The 2G welding position, or horizontal position, involves welding on the top side of a joint that is horizontal. It’s ideal for pipe welding as it allows for an even distribution of weld metal. This position requires skill and practice to master.
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What is 2G Welding Position
When I first started welding, the different types of positions were one of the most challenging things to learn and understand. Among the basic welding positions, the 2G welding position is one that every welder must become familiar with.
The term “2G” refers to the ‘horizontal welding position’. This position is used for welding a plate or a pipe that is positioned horizontally, and the weld is made on the top side, which remains horizontal. The “G” in 2G stands for ‘groove’, which means you’re performing a groove weld instead of a fillet weld, which would be indicated by an “F” in the term, like in 2F.
When we talk about welding positions, it’s important to understand the ‘weld axis’. In a 2G welding position, the weld axis is essentially horizontal, but the face of the weld is vertical.
Where Do You Use 2G Welding
The 2G welding position is predominantly used in pipe welding. In my early welding days, I spent a considerable amount of time mastering this position for pipe welding, as it allowed for an even distribution of weld metal.
It’s also used for structural components where it’s more convenient to rotate the welder rather than the work piece, such as in shipbuilding or construction of large structures. In these scenarios, having expertise in 2G position welding is a huge advantage.
Characteristics Of The 2G Welding Position
Unlike the flat position (1G or 1F), the 2G welding position requires the welder to work against gravity to some extent, as you need to deposit the weld metal on the joint without it sagging or dropping. This aspect definitely brought a new challenge to my welding journey.
Additionally, you need to move your welding rod or torch from one side to the other, making a weave pattern across the joint to ensure even distribution of weld metal. This needs both patience and practice to get right.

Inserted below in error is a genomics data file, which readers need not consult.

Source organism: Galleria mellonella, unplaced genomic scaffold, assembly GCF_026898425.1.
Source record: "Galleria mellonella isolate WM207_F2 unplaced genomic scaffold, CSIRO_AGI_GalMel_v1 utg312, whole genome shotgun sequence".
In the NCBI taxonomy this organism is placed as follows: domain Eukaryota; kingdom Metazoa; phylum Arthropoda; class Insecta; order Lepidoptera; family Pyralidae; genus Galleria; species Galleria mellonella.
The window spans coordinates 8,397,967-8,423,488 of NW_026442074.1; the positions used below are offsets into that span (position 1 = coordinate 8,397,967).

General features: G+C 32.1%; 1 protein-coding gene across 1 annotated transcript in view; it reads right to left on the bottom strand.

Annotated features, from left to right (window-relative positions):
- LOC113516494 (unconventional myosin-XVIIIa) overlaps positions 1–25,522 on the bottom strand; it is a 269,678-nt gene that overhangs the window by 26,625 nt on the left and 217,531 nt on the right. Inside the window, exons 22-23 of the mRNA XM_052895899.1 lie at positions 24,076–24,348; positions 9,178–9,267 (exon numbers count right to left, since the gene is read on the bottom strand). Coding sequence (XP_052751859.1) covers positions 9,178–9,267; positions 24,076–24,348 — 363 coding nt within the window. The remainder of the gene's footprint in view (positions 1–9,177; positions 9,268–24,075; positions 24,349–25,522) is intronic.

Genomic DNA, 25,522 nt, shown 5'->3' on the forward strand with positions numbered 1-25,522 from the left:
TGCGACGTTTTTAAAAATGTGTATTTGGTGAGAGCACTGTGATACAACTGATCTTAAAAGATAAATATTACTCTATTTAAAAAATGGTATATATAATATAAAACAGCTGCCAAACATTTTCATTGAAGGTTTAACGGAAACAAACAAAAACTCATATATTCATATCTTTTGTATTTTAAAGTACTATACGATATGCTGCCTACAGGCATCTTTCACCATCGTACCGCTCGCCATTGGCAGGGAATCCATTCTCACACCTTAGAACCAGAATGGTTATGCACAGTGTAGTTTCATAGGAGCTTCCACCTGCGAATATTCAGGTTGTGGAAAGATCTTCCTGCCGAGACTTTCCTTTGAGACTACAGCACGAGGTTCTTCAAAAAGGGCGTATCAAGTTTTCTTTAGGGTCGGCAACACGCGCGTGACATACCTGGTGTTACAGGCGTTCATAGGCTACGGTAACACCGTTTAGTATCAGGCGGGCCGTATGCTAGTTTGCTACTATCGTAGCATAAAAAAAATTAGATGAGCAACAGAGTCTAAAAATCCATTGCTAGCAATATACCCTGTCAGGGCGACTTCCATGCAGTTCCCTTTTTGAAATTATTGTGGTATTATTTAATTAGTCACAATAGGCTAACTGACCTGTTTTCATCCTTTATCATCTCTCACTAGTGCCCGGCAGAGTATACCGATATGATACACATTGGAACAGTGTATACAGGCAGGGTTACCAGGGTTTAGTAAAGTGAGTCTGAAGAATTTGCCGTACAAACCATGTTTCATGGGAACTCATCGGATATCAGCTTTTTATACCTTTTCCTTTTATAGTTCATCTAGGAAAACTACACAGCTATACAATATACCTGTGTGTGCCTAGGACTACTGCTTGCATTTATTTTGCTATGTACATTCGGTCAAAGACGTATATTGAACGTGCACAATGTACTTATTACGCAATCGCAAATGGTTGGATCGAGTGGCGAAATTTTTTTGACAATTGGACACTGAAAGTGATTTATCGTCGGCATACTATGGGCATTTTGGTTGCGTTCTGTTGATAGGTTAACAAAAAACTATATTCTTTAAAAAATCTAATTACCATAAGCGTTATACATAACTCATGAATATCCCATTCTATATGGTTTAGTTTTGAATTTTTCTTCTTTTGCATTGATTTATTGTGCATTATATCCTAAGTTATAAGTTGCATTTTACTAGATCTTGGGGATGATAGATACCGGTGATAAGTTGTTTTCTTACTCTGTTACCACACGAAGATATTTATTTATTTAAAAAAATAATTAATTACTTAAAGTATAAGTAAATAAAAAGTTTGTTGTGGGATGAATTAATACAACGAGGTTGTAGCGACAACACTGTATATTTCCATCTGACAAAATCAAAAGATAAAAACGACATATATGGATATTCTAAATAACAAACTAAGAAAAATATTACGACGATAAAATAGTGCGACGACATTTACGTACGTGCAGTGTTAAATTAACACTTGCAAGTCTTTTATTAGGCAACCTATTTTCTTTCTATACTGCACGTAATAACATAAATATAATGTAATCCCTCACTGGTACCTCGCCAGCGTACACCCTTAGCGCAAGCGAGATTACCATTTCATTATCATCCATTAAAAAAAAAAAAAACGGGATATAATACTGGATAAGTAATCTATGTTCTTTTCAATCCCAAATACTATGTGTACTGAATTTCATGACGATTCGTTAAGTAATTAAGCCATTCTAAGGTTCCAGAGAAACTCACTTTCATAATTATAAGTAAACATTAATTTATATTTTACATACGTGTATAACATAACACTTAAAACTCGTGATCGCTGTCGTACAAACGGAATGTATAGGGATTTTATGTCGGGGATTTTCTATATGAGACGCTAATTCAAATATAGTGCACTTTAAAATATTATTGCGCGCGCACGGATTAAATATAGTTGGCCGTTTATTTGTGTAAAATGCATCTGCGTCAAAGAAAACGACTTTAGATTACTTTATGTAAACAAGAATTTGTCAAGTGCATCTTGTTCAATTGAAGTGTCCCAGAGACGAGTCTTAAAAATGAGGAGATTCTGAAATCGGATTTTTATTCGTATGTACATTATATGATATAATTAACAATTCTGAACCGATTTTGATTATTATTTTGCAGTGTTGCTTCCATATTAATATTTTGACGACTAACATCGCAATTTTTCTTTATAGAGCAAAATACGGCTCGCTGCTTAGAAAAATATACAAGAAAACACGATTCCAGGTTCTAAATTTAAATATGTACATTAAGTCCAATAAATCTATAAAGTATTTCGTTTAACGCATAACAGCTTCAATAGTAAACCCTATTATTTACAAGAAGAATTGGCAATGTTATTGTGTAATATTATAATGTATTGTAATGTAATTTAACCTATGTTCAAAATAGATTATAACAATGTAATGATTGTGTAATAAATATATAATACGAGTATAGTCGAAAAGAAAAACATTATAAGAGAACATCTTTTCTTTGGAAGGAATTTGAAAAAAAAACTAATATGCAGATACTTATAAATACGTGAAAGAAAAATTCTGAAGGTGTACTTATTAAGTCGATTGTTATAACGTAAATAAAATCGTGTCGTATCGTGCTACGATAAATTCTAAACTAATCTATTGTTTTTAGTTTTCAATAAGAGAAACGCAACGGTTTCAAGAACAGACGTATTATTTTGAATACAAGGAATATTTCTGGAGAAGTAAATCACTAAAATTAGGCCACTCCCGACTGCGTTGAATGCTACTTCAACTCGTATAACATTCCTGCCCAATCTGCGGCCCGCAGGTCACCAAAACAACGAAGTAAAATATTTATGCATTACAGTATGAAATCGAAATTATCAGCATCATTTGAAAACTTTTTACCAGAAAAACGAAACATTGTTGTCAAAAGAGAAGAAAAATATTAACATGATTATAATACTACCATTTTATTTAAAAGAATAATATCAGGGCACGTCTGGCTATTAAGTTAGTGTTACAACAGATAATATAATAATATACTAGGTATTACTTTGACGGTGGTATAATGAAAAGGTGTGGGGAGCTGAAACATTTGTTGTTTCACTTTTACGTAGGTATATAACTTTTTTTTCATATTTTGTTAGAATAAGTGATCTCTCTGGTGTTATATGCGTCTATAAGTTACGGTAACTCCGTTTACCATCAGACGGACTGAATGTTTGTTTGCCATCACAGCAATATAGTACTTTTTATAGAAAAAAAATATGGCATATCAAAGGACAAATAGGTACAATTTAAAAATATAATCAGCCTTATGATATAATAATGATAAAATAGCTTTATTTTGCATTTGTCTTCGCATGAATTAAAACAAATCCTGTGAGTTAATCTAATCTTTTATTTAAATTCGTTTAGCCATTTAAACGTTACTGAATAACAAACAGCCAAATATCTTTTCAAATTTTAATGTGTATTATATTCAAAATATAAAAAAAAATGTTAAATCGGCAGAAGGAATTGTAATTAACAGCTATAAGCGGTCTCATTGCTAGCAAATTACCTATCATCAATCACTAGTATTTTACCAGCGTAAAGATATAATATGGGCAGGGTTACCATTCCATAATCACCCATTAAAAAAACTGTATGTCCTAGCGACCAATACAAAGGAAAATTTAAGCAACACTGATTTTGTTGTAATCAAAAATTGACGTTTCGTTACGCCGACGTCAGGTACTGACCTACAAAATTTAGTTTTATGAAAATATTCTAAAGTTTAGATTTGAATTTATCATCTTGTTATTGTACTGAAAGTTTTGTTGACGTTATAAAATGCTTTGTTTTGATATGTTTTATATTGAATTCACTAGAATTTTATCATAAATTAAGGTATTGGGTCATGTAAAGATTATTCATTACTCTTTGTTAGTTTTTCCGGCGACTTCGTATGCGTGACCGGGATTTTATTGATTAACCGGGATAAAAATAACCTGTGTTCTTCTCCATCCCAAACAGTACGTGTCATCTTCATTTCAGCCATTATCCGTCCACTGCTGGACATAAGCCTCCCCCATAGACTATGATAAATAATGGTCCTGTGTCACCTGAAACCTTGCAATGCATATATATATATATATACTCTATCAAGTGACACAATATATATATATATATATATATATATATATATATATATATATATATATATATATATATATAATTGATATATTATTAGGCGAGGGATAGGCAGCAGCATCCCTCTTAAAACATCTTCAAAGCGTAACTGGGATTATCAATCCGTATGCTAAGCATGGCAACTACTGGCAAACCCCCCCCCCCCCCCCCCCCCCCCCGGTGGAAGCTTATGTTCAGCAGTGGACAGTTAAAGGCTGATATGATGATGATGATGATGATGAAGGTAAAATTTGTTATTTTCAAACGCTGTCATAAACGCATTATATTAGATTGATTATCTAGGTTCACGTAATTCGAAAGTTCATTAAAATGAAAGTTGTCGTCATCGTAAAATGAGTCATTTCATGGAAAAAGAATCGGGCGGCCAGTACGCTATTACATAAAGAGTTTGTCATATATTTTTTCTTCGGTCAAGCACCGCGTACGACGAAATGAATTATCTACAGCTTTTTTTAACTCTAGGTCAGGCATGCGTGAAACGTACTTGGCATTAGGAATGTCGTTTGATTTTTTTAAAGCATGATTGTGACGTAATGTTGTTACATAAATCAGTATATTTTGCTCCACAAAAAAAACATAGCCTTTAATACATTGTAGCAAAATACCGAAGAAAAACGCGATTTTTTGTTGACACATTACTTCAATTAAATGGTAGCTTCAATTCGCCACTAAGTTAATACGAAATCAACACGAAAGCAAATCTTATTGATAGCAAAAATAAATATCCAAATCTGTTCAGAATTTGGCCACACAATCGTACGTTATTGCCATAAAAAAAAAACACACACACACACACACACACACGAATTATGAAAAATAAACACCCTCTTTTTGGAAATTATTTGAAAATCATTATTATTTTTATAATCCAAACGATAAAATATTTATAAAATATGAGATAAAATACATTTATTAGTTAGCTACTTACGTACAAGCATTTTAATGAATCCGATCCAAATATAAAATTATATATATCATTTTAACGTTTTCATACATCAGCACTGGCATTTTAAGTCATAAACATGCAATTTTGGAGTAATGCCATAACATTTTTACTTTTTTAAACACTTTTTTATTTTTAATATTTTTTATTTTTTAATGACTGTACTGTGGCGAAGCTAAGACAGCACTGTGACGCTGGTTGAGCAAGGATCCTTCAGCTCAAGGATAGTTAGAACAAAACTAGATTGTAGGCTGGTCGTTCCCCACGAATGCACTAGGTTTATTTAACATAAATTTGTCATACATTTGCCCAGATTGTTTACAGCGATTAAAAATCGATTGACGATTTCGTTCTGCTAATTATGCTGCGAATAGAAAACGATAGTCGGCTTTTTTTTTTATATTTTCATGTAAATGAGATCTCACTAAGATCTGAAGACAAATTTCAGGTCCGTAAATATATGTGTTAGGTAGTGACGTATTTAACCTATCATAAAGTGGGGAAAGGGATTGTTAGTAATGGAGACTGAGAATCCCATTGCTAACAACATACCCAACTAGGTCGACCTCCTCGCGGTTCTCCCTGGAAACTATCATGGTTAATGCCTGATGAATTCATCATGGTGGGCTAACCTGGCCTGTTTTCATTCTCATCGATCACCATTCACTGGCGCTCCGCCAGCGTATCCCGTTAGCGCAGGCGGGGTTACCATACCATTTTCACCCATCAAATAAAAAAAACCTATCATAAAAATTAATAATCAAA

What is the Qualification Range for 2G
The qualification range for 2G welding position includes fillet welding in the horizontal (2F), vertical (3F), and overhead (4F) positions. Also, it qualifies for flat groove welds (1G), but it does not qualify for vertical (3G) and overhead (4G) groove welds.
What this means is that, if you pass a 2G welding position test, you are certified to weld in a variety of positions. This can be quite beneficial in increasing your versatility as a welder.
One of the benefits I’ve discovered with the 2G welding position is that it’s very versatile. It can be used in several different situations, making it an essential skill for welders.
Another advantage is that it allows for a more even distribution of weld metal, which can contribute to a stronger and more secure weld.
On the flip side, the 2G welding position can be more difficult to master compared to a flat welding position. This is because it requires more dexterity and control to prevent the weld metal from sagging due to gravity.
2G vs 2F Welding Positions
Although the 2G and 2F welding positions might sound similar, they’re fundamentally different. The 2G position is a groove weld where the weld is made on the top side of a joint that is horizontally positioned. On the other hand, the 2F is a fillet weld in the horizontal position where the weld is made on a joint between two surfaces at approximately right angles to each other.
In my experience, 2G welding can be more challenging than 2F due to the need to maintain the shape and quality of the groove weld against gravity, while ensuring the even distribution of weld metal.
When I first started out in my welding career, mastering different positions like the 2G welding position was intimidating, but also an incredibly rewarding journey. The 2G welding position, with its versatility and wide qualification range, is undoubtedly an essential skill that all welders should aim to master. Though it may pose some challenges, with patience and practice, it can be mastered.